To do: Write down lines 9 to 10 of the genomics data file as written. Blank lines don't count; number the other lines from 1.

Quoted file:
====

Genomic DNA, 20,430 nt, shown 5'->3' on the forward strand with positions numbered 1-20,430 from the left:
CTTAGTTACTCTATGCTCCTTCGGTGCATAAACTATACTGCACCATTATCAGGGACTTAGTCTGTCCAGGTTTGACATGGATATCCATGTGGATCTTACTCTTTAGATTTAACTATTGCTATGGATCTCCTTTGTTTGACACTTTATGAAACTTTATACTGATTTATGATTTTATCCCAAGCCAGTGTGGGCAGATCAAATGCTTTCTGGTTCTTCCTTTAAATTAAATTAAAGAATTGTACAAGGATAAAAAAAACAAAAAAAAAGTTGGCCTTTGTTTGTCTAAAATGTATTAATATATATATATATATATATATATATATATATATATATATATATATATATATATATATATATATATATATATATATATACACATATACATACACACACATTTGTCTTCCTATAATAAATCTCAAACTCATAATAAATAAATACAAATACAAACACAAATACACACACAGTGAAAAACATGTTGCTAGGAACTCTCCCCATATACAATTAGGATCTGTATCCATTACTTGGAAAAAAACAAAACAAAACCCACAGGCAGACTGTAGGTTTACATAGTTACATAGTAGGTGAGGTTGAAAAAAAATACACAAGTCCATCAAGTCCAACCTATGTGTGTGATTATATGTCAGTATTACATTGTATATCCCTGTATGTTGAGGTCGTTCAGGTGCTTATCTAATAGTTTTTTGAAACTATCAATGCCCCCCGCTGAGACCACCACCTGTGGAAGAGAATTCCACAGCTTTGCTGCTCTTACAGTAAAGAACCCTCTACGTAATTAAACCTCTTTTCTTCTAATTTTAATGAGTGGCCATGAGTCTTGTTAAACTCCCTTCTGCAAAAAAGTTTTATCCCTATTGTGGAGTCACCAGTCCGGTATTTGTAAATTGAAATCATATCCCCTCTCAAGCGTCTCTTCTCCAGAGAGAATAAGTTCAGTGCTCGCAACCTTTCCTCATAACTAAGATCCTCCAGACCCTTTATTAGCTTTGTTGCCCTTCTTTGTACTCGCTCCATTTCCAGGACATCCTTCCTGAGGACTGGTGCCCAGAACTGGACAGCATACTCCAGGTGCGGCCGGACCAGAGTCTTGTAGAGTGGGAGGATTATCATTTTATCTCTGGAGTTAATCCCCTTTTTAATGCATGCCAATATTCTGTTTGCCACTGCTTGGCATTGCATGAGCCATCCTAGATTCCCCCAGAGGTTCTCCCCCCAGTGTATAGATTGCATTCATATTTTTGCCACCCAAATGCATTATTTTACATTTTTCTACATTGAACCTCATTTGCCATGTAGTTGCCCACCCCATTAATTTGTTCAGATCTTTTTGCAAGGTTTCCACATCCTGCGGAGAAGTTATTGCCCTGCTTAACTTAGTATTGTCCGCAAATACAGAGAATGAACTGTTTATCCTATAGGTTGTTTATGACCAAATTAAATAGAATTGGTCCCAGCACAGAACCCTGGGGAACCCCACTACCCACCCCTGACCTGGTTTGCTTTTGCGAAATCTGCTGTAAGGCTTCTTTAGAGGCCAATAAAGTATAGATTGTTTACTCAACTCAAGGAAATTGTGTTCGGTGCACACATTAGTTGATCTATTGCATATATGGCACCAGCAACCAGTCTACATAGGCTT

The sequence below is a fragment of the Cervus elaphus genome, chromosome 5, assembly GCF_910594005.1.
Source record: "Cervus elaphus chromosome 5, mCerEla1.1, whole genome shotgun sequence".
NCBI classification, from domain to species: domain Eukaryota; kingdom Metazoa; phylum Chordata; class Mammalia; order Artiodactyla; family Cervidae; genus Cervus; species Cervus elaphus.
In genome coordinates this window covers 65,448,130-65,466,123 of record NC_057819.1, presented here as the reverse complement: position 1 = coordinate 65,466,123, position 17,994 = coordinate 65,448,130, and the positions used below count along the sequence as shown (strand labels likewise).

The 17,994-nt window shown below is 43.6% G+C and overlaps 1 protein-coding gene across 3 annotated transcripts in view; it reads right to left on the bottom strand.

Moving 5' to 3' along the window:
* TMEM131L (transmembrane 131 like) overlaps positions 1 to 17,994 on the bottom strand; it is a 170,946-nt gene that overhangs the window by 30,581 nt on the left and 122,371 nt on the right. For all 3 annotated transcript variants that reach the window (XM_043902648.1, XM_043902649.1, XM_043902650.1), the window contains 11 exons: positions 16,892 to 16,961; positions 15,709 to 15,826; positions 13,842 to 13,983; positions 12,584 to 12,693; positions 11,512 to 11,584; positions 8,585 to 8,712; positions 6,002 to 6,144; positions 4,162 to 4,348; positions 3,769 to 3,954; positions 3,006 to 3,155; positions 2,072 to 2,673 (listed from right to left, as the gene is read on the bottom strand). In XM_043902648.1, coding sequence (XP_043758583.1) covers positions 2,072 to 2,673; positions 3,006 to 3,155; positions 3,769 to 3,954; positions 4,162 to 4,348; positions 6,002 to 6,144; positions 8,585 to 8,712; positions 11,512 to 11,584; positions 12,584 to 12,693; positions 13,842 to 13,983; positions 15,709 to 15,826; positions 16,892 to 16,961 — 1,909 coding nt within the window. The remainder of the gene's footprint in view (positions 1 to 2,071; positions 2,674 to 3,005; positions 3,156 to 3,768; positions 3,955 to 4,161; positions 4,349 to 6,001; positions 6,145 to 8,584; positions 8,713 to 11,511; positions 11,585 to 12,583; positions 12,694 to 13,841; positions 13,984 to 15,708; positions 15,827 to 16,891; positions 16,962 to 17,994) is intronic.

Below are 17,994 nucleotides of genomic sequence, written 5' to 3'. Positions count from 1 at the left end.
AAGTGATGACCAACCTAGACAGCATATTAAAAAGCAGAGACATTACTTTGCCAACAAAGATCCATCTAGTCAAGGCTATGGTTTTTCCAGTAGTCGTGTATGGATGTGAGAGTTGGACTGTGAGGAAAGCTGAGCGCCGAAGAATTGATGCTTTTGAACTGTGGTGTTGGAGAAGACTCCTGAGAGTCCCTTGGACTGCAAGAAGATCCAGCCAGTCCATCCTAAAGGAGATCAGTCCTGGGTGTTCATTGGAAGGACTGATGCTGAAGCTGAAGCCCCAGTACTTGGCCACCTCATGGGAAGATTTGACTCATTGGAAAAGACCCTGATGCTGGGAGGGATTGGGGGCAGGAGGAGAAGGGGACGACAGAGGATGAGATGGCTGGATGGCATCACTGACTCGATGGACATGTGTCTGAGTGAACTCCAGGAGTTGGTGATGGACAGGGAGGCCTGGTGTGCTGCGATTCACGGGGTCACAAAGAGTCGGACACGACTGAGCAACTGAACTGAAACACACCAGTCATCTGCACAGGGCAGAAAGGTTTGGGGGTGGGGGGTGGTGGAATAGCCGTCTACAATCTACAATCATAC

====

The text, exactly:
* TMEM131L (transmembrane 131 like) overlaps positions 1 to 17,994 on the bottom strand; it is a 170,946-nt gene that overhangs the window by 30,581 nt on the left and 122,371 nt on the right. For all 3 annotated transcript variants that reach the window (XM_043902648.1, XM_043902649.1, XM_043902650.1), the window contains 11 exons: positions 16,892 to 16,961; positions 15,709 to 15,826; positions 13,842 to 13,983; positions 12,584 to 12,693; positions 11,512 to 11,584; positions 8,585 to 8,712; positions 6,002 to 6,144; positions 4,162 to 4,348; positions 3,769 to 3,954; positions 3,006 to 3,155; positions 2,072 to 2,673 (listed from right to left, as the gene is read on the bottom strand). In XM_043902648.1, coding sequence (XP_043758583.1) covers positions 2,072 to 2,673; positions 3,006 to 3,155; positions 3,769 to 3,954; positions 4,162 to 4,348; positions 6,002 to 6,144; positions 8,585 to 8,712; positions 11,512 to 11,584; positions 12,584 to 12,693; positions 13,842 to 13,983; positions 15,709 to 15,826; positions 16,892 to 16,961 — 1,909 coding nt within the window. The remainder of the gene's footprint in view (positions 1 to 2,071; positions 2,674 to 3,005; positions 3,156 to 3,768; positions 3,955 to 4,161; positions 4,349 to 6,001; positions 6,145 to 8,584; positions 8,713 to 11,511; positions 11,585 to 12,583; positions 12,694 to 13,841; positions 13,984 to 15,708; positions 15,827 to 16,891; positions 16,962 to 17,994) is intronic.

Below are 17,994 nucleotides of genomic sequence, written 5' to 3'. Positions count from 1 at the left end.